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Saturday, August 14, 2004
[ OUR OPINION ]
Charter question gives
At present, the city Ethics Commission can only recommend that Council members place sanctions on someone who the panel has determined violated ethics provisions. It has no enforcement powers unless criminal prosecution or other legal action is justified.
The Council had preliminarily approved asking the public to vote on a charter amendment that would have permitted the commission to impose fines, but members rejected the proposal.
Councilman Charles Djou suggested that the change of heart was the result of objections from the Hawaii Government Employees Union, which contends that the amendment runs counter to collective bargaining agreements.
To avoid that conflict, Councilwoman Ann Kobayashi revised the plan so that it would apply only to elected and appointed officials. Still, the Council majority -- Kobayashi among them -- turned away the measure.
However, the Council did clear a proposition that will be placed on the November ballot, asking voters whether they want a commission to review the City Charter for possible changes.
This will give the public an opening to push for a sorely needed amendment, providing the ethics panel with an enforcement tool independent of politicians. This would not guarantee ethical behavior, but will make latent scofflaws think twice.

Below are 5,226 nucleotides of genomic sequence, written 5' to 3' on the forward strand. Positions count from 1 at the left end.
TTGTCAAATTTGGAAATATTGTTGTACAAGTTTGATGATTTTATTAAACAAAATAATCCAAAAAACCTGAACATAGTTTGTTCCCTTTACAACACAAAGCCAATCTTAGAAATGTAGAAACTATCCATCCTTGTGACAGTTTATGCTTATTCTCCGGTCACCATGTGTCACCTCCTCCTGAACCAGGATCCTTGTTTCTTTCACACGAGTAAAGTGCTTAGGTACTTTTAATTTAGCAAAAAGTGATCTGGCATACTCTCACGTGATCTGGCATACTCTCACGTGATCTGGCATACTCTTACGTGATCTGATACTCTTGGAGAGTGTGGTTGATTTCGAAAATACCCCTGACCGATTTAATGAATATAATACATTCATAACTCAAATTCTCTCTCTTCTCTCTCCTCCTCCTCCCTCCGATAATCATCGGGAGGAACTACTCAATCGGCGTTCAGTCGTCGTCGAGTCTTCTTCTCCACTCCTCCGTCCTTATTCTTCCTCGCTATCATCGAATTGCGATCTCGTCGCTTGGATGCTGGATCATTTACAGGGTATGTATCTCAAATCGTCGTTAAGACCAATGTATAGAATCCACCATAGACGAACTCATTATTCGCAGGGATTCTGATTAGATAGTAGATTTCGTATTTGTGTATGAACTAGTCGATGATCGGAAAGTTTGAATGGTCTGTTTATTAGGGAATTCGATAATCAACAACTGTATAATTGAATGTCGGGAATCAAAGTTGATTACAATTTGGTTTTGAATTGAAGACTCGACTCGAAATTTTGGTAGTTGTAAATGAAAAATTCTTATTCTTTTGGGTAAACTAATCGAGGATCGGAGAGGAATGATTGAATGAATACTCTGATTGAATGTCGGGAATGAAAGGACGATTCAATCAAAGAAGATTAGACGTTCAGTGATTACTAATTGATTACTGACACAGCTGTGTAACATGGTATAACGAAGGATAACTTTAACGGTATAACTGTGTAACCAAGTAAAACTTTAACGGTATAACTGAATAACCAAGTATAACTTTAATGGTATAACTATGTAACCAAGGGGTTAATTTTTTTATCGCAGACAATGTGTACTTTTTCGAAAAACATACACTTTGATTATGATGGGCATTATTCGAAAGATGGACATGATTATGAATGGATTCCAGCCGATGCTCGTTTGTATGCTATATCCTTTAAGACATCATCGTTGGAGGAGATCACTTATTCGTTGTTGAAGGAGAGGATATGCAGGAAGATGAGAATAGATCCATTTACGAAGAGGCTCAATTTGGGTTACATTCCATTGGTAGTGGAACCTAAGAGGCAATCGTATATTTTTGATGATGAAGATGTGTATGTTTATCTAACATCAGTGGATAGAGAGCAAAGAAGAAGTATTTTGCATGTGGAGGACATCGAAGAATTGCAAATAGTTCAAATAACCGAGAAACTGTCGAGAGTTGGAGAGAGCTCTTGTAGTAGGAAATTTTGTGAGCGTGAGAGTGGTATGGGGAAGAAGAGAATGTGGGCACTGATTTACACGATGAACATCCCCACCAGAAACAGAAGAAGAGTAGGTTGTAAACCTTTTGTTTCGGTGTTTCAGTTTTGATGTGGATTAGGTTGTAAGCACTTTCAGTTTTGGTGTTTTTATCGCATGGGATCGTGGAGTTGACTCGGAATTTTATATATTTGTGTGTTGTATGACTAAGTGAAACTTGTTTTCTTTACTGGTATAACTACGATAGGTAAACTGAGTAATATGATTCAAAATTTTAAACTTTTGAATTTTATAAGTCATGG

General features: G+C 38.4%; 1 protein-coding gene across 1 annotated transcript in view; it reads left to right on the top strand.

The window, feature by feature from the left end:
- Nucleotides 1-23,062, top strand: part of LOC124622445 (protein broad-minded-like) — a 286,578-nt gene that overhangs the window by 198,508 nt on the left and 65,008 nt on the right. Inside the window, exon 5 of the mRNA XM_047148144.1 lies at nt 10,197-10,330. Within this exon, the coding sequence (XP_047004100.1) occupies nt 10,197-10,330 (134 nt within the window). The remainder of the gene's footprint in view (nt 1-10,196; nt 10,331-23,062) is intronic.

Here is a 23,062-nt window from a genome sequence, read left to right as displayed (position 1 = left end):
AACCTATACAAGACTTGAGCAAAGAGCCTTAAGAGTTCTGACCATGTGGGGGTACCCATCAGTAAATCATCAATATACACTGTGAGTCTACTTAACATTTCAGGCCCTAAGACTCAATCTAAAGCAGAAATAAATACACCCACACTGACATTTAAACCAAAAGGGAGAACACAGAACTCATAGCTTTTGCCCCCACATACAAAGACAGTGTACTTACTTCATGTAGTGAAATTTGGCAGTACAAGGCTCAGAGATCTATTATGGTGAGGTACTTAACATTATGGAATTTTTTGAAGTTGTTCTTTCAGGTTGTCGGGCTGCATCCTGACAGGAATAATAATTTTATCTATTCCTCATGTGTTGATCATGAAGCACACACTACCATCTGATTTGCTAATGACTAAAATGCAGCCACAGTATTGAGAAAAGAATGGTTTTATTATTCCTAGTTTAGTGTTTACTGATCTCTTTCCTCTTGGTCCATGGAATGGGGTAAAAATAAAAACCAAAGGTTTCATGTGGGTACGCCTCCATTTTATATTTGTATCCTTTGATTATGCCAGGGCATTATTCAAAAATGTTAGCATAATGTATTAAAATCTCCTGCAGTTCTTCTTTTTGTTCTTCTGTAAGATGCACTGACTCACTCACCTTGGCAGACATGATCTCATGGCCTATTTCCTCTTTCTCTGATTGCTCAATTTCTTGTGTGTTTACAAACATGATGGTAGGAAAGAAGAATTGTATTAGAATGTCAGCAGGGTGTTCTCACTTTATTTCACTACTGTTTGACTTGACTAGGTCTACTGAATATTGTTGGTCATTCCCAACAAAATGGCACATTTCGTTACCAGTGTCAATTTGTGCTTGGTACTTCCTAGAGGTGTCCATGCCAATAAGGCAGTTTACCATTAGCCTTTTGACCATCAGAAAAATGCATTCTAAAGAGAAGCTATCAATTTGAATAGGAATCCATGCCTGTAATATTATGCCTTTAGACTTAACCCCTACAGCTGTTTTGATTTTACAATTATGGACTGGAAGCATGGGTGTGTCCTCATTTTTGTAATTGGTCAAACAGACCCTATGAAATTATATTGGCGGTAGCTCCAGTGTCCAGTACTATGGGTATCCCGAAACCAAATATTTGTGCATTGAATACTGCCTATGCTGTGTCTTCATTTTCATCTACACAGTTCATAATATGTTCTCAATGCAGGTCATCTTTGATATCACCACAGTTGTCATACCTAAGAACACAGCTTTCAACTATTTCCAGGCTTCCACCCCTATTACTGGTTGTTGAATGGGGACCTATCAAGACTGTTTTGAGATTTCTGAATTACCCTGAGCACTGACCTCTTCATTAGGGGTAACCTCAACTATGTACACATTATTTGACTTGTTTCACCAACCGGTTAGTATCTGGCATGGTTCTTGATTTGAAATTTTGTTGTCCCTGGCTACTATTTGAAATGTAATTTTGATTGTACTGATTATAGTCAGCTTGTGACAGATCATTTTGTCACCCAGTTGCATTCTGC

Hawaii is among numerous tourism destinations scrambling for a foothold in the Chinese tourism market. Nevada received similar permission in June to market itself in China. On Sept. 1, China will begin allowing its citizens to travel to 32 European countries.
The world's most populous country also has the fastest-growing economy. Last year's outbound Chinese tourists totaled 20.2 million, a 21 percent increase over the previous year and, for the first time, exceeding international travel from Japan. The World Tourism Organization projects that outbound Chinese tourists will reach 100 million a year by 2020.
China has good reason to allow the tourism. Beijing will be the site for 2008 Olympic Games, and China is promoting itself as a tourism destination. Indeed, China is projected to lure some 130 million international arrivals yearly by 2020, more than four times the current number.
Chinese visitors accounted for less than 1 percent of Hawaii's travel market in 2002. The biggest obstacle for expanded tourism from China is the visa requirement. The process includes background checks of prospective visitors, along with facial photographs and digital scans made necessary by today's security concerns. That is likely to remain.
Hawaii and Nevada are seeking to be added to the 28 "approved destinations" for group tours by Chinese, even though the United States has not applied for the designation. The competition among those approved destinations is fierce.
The Philippines is busily preparing tour packages and various promotional material to market itself in China. Britain wants to double the number of visitors from China by simplifying the visa application process.
A 2000 agreement allows China to issue passports to residents of Beijing, Shanghai and Guangdong province for 15-day group tours of Japan under relaxed Japanese visa requirements. The program, which has drawn 30,000 tourists to Japan annually, will expand next month to four other provinces.
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